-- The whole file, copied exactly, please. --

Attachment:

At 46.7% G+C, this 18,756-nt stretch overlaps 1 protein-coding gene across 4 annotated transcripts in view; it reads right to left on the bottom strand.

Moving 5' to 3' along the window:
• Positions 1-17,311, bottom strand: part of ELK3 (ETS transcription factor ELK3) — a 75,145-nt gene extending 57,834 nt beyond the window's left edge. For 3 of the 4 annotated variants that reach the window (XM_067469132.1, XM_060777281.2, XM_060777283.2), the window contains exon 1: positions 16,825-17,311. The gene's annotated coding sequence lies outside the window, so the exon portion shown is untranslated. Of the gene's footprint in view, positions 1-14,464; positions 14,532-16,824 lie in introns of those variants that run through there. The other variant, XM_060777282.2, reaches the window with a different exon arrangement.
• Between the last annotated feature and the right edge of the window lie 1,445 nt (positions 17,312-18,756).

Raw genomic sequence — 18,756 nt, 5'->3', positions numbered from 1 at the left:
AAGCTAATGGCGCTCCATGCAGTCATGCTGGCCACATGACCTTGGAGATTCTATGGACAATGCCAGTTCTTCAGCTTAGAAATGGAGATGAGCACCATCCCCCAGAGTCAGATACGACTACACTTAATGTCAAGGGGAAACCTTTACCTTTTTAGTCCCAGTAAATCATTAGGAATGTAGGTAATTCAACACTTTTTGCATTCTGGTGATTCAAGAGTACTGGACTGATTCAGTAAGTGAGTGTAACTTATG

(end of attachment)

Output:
At 46.7% G+C, this 18,756-nt stretch overlaps 1 protein-coding gene across 4 annotated transcripts in view; it reads right to left on the bottom strand.

Moving 5' to 3' along the window:
• Positions 1-17,311, bottom strand: part of ELK3 (ETS transcription factor ELK3) — a 75,145-nt gene extending 57,834 nt beyond the window's left edge. For 3 of the 4 annotated variants that reach the window (XM_067469132.1, XM_060777281.2, XM_060777283.2), the window contains exon 1: positions 16,825-17,311. The gene's annotated coding sequence lies outside the window, so the exon portion shown is untranslated. Of the gene's footprint in view, positions 1-14,464; positions 14,532-16,824 lie in introns of those variants that run through there. The other variant, XM_060777282.2, reaches the window with a different exon arrangement.
• Between the last annotated feature and the right edge of the window lie 1,445 nt (positions 17,312-18,756).

Raw genomic sequence — 18,756 nt, 5'->3', positions numbered from 1 at the left:
AAGCTAATGGCGCTCCATGCAGTCATGCTGGCCACATGACCTTGGAGATTCTATGGACAATGCCAGTTCTTCAGCTTAGAAATGGAGATGAGCACCATCCCCCAGAGTCAGATACGACTACACTTAATGTCAAGGGGAAACCTTTACCTTTTTAGTCCCAGTAAATCATTAGGAATGTAGGTAATTCAACACTTTTTGCATTCTGGTGATTCAAGAGTACTGGACTGATTCAGTAAGTGAGTGTAACTTATG